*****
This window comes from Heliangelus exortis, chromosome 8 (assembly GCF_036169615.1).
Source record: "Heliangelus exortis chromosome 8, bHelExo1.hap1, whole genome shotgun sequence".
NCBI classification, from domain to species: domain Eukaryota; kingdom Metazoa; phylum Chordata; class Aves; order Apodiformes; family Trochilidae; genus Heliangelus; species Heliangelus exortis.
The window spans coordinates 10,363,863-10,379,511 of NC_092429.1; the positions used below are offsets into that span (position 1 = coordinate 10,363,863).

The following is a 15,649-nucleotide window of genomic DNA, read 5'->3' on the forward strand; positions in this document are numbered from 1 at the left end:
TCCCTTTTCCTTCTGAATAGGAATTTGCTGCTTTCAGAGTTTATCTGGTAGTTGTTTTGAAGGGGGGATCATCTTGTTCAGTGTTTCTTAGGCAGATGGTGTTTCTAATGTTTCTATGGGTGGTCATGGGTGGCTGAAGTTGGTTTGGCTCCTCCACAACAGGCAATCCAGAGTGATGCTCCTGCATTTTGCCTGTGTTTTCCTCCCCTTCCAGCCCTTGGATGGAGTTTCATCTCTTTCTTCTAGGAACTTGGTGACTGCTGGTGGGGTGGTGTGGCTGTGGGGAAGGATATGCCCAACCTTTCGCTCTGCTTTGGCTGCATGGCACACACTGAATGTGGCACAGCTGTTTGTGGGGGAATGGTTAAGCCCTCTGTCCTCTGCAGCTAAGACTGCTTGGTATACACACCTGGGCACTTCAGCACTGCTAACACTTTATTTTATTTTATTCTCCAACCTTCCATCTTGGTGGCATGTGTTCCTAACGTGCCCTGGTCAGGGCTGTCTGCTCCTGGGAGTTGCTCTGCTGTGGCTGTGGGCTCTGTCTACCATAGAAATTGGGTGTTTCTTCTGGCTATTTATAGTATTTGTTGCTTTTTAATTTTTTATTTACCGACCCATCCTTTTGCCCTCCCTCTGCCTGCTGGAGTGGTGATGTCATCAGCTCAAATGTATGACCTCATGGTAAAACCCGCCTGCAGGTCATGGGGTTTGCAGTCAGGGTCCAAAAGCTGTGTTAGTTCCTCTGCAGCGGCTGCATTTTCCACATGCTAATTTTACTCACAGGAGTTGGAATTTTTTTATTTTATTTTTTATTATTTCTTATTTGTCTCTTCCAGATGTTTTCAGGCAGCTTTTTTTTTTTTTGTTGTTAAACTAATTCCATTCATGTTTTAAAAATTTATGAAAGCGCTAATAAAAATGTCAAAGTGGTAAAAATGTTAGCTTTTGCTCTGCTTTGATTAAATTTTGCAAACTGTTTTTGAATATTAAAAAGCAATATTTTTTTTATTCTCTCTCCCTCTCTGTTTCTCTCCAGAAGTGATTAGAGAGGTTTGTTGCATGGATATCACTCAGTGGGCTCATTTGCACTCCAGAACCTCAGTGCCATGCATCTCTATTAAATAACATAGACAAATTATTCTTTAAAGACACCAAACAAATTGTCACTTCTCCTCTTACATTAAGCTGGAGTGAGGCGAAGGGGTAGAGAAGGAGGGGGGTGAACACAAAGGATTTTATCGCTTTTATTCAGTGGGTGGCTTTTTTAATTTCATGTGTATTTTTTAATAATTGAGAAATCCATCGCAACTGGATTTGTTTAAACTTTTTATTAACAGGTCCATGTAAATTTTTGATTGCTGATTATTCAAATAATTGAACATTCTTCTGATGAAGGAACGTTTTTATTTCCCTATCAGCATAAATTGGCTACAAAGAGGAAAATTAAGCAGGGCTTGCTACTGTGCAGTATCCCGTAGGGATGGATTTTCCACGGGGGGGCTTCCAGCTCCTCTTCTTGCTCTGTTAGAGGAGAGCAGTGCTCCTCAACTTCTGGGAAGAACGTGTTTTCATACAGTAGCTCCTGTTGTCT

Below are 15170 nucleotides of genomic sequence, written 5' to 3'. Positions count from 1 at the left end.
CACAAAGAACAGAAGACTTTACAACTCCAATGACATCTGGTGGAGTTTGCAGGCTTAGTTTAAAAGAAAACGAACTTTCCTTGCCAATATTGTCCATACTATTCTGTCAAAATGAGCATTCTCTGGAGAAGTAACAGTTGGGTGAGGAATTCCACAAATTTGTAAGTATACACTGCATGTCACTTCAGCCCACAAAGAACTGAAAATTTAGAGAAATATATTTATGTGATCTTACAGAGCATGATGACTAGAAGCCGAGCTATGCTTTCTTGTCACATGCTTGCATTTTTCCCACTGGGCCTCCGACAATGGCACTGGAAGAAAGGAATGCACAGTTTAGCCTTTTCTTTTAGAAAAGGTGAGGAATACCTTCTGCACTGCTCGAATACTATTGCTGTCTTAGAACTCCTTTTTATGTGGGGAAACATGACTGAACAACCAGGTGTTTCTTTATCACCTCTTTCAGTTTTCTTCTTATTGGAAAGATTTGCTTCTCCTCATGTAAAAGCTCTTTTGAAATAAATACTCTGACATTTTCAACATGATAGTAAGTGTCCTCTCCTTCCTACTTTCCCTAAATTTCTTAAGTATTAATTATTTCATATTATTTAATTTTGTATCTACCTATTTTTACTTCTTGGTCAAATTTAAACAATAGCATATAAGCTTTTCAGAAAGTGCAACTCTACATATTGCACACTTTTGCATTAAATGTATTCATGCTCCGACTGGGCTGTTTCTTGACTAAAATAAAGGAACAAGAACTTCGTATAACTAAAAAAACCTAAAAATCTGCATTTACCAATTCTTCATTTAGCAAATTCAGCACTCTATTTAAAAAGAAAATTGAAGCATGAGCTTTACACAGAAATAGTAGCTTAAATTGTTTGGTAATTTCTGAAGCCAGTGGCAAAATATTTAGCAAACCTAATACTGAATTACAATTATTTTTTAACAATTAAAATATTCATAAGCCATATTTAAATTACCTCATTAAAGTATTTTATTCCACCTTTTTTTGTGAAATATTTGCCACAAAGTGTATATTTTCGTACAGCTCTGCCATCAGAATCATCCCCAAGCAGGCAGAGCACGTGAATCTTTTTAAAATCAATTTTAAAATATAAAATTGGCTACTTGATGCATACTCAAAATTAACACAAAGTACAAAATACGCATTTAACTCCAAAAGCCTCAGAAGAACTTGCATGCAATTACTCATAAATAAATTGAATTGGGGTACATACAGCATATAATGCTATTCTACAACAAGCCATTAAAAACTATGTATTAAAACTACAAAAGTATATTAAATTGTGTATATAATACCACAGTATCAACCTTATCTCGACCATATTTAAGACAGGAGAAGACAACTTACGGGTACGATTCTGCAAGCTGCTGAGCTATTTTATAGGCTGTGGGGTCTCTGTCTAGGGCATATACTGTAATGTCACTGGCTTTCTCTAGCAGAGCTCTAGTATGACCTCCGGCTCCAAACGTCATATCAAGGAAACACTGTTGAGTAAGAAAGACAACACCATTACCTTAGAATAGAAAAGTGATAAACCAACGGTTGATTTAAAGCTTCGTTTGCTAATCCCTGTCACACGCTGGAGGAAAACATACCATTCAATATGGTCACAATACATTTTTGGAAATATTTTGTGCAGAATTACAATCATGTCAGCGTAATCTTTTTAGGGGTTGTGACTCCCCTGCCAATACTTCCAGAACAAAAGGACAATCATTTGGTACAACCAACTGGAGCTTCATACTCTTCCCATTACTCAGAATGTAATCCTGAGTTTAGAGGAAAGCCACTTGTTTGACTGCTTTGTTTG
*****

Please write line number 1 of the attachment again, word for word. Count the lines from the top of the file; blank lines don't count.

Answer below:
This window comes from Heliangelus exortis, chromosome 8 (assembly GCF_036169615.1).